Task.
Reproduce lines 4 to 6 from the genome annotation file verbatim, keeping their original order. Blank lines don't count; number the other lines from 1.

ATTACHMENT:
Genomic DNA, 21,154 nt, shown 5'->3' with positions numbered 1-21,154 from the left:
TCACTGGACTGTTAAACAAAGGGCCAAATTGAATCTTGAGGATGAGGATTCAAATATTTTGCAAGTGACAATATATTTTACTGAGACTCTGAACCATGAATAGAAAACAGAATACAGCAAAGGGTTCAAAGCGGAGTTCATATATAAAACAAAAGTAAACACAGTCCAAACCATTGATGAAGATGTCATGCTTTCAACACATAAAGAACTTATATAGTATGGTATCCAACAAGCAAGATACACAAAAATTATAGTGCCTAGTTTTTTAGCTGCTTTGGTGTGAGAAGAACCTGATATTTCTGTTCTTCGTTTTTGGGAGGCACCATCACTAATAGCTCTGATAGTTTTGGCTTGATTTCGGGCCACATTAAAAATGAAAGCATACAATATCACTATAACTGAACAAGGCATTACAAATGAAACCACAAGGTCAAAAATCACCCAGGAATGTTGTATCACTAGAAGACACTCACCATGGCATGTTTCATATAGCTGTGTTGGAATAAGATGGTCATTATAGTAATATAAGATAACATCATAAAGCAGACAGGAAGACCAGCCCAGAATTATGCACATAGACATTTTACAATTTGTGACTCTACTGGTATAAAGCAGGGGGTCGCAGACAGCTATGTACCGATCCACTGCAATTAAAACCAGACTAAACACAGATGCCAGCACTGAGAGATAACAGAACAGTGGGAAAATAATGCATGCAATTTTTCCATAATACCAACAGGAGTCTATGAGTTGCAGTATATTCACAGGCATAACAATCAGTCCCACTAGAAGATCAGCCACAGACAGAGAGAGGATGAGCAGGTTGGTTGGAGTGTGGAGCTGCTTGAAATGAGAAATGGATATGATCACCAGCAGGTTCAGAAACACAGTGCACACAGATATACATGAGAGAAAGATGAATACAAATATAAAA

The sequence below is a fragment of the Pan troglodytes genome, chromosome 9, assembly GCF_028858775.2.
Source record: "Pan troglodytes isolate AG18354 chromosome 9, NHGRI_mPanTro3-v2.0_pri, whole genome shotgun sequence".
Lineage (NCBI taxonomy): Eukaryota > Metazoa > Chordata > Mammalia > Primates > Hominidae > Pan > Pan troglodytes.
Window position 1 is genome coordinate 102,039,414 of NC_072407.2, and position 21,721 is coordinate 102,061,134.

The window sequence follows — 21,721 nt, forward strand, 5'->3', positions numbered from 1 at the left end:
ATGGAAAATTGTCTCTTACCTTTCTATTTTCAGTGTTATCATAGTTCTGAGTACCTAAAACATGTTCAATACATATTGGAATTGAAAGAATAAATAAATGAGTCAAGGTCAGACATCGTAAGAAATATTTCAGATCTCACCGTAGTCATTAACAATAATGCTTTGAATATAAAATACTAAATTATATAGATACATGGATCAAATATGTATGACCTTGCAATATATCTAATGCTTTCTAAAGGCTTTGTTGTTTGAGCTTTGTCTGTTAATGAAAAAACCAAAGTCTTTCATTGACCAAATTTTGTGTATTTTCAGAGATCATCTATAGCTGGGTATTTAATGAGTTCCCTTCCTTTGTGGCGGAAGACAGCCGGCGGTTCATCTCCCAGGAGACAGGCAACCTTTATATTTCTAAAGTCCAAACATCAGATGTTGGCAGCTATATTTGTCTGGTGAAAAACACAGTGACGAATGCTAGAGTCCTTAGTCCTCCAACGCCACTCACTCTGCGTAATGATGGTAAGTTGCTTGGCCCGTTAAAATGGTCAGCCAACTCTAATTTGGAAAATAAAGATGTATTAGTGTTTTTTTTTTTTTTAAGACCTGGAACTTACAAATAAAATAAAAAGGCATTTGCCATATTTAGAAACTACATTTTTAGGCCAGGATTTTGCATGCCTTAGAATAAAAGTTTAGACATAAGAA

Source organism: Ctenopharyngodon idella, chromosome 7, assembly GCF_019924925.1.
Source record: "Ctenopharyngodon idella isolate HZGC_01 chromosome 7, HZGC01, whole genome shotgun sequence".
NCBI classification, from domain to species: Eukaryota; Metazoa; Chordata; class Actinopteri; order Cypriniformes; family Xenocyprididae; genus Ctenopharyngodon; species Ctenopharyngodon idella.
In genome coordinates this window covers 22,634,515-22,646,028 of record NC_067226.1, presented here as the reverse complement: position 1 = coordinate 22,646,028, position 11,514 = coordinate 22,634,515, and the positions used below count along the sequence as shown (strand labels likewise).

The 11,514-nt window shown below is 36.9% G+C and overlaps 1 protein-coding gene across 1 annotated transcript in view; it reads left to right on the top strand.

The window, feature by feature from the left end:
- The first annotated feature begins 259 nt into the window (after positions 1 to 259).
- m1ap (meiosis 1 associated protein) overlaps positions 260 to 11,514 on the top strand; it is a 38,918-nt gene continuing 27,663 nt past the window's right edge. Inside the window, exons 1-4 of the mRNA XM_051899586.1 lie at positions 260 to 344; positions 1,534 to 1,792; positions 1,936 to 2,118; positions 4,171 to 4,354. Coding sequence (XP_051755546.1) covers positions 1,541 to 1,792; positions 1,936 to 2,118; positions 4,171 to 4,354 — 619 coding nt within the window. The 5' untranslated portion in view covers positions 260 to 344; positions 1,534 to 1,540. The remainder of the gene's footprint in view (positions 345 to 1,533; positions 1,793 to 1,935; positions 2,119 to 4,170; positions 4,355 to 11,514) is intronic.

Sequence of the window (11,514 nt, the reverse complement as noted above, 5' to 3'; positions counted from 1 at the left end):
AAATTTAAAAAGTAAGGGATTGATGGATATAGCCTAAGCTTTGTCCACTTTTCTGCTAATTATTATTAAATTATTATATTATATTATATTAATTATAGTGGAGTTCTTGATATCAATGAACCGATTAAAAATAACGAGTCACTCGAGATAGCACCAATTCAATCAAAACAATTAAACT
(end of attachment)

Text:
Source record: "Pan troglodytes isolate AG18354 chromosome 9, NHGRI_mPanTro3-v2.0_pri, whole genome shotgun sequence".
Lineage (NCBI taxonomy): Eukaryota > Metazoa > Chordata > Mammalia > Primates > Hominidae > Pan > Pan troglodytes.
Window position 1 is genome coordinate 102,039,414 of NC_072407.2, and position 21,721 is coordinate 102,061,134.